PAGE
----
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North Carolina researchers call for a diverse group of essential workers in health care to join to share experiences and evaluate prevention strategies. The UNC site leader for this effort is Ross Boyce, MD.

From clinicians to first responders, respiratory therapists, housekeepers, and food service workers, a wide range of North Carolina’s healthcare workers have enrolled in a new online research community to share the perspectives and problems faced by those on the COVID-19 pandemic front lines and to help find solutions.

The Healthcare Worker Exposure Response & Outcomes (HERO) Registry unites a diverse group of essential workers across North Carolina and around the country in an online community to facilitate rapid-cycle research, including an ongoing randomized clinical trial to investigate if hydroxychloroquine (brand name Plaquenil®) can protect healthy, at-risk workers from COVID-19. The UNC-Chapel Hill site leader is Ross Boyce, MD, assistant professor in the UNC Department of Medicine in the division of infectious diseases at the UNC School of Medicine.

“Despite all the recent news about hydroxychloroquine, the HERO-HCQ study will answer important and still unresolved questions about the potential role of the drug as prophylaxis against COVID-19,” said Ross Boyce, MD, assistant professor of medicine at the UNC School of Medicine and HERO site leader at UNC-Chapel Hill. “Now more than ever, it is imperative that we have robust evidence from randomized, placebo-controlled trials like the HERO-HCQ study. So frequently, we are the ones asking our patients to participate in clinical trials. Now all of us (healthcare workers) have a chance to contribute as well.”

The HERO community has welcomed more than 13,000 members, including more than a thousand healthcare workers from North Carolina. Healthcare workers from all settings, including hospitals, nursing homes, and emergency services are invited to participate. University health systems from across the state are leading efforts to share information about the program, including Duke University Health System, the University of North Carolina at Chapel Hill, and Wake Forest Baptist Health.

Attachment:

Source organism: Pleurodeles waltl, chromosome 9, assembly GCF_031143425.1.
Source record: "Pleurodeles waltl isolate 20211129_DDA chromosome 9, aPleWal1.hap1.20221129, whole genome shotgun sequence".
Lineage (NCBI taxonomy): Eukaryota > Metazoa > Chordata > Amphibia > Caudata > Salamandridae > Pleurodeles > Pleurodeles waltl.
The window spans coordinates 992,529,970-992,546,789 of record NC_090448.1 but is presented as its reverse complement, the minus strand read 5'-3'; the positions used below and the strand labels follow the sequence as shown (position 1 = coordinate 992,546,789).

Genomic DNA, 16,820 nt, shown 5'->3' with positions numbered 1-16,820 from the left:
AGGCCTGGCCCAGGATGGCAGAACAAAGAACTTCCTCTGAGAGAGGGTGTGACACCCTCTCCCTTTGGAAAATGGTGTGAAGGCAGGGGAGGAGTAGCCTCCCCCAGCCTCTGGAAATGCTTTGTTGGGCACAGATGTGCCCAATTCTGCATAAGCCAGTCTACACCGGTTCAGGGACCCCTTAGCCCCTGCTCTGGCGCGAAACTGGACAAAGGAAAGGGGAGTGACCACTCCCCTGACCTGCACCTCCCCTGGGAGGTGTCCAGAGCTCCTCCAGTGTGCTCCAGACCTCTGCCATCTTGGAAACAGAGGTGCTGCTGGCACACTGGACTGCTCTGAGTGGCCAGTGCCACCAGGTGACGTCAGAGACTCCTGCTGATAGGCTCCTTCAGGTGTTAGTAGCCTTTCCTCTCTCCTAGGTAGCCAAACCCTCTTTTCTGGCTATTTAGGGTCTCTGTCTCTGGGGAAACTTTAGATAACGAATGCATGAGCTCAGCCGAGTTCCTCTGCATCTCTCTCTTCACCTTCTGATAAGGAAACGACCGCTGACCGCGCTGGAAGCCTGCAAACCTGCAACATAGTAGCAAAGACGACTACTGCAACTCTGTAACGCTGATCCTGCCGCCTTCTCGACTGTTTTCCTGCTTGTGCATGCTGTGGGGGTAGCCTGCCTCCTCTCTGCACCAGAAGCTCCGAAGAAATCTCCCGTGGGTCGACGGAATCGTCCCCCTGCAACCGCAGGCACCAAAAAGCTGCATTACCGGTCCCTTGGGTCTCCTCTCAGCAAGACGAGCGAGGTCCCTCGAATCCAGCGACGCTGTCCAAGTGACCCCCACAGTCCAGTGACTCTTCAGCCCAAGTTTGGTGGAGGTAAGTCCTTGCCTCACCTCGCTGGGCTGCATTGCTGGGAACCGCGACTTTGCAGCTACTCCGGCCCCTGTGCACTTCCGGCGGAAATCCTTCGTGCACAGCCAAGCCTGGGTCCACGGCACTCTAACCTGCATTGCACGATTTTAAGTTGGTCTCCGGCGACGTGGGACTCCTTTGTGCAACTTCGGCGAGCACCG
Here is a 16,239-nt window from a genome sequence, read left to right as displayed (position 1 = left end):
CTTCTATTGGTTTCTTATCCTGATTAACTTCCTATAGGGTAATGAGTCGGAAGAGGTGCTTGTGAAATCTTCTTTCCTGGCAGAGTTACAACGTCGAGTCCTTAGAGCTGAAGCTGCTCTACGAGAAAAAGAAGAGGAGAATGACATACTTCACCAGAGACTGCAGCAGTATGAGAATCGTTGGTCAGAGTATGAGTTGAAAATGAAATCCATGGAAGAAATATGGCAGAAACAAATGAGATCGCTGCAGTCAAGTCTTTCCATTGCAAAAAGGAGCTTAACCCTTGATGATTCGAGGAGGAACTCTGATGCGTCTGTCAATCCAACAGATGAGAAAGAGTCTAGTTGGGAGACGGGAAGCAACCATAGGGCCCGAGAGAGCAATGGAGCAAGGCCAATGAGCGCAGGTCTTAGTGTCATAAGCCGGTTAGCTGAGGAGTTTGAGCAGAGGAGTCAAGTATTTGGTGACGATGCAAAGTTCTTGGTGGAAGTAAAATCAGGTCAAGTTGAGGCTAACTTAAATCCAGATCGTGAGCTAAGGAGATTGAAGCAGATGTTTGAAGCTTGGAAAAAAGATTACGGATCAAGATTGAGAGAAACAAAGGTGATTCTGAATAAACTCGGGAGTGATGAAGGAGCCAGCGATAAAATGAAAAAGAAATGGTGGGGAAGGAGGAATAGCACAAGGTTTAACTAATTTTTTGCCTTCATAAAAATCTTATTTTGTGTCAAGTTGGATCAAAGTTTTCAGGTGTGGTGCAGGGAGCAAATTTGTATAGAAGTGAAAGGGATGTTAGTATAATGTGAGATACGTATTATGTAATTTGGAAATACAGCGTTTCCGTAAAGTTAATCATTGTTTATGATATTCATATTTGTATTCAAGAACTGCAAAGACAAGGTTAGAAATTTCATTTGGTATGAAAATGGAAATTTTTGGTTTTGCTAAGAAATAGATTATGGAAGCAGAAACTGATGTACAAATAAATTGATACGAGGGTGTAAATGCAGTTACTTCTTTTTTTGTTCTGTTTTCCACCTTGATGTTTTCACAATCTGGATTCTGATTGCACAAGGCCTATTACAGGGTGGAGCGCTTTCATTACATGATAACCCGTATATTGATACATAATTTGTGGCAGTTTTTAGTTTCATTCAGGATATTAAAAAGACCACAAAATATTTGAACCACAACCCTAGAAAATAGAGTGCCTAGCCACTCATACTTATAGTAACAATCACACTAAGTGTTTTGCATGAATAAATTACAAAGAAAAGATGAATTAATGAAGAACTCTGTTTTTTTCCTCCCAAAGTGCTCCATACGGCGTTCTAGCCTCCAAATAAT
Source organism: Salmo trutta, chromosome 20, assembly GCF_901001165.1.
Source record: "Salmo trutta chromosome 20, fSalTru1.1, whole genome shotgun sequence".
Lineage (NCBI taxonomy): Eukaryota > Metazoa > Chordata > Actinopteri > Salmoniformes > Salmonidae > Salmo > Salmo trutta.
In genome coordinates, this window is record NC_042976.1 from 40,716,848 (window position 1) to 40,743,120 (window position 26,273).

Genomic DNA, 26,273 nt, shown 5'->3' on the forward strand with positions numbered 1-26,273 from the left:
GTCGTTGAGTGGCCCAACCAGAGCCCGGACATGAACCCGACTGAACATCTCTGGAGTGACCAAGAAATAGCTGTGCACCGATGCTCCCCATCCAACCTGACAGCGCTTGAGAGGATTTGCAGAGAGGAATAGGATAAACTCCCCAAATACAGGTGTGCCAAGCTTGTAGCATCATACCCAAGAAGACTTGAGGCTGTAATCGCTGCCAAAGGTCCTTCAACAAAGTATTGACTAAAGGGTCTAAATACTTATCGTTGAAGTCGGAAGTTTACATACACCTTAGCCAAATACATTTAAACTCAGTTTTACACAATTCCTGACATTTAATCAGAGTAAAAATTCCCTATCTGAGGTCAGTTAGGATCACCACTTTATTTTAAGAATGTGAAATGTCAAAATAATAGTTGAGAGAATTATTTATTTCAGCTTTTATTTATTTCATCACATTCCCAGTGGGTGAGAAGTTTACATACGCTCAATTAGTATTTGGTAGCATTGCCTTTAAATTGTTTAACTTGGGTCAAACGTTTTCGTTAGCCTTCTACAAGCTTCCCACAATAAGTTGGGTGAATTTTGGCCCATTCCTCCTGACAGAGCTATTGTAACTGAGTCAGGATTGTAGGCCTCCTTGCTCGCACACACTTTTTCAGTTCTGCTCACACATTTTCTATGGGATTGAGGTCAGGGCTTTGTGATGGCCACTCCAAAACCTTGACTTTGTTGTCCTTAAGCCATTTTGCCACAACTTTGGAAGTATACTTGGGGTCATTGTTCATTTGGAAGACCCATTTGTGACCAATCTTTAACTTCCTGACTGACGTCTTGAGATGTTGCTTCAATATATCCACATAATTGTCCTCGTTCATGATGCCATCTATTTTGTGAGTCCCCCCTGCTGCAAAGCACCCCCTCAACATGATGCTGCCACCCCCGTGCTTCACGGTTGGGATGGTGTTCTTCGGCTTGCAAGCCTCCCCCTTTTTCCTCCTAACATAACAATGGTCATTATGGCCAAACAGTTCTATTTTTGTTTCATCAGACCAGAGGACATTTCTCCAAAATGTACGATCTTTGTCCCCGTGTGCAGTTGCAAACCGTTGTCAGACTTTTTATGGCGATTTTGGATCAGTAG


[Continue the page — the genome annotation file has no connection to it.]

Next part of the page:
“We may be competitors on the courts and fields, but our healthcare heroes at the beside and behind the scenes are coming together to share experiences and generate evidence about the impact of novel coronavirus on healthcare workers’ lives, including threats like stress and burnout,” said Adrian Hernandez, MD, MHS, principal investigator of the HERO research program, which is led by the Duke Clinical Research Institute (DCRI), part of the Duke University School of Medicine.

Duke men’s basketball coach Michael “Coach K” Krzyzewski has rallied behind the effort in a video that encourages healthcare workers to join the research program.

Members are offered opportunities to identify research priorities, share concerns about personal protective equipment (PPE) availability, burnout, stress, and family experiences, and to participate in research studies to prevent COVID-19, such as the HERO-HCQ Trial or future planned vaccine trials.

“Inclusive representation in HERO research across our state’s healthcare systems means we’re asking all people who serve in all types of healthcare settings to join,” said Bridget Thomas, project manager for the HERO-HCQ Trial at Wake Forest. “We’re seeking healthcare workers from all environments—including hospitals, outpatient and urgent care clinics, nursing homes, and in-home nursing care—to join the HERO community. This way, we can better understand how the COVID-19 pandemic impacts their physical and mental health, determine research priorities, and offer evidence-based solutions.”

The HERO Registry is funded by the Patient-Centered Outcomes Research Institute (PCORI) and conducted by research sites in PCORnet®, the National Patient-Centered Clinical Research Network. For more information or to join, visit There is no cost to join and it takes only a few minutes to sign up.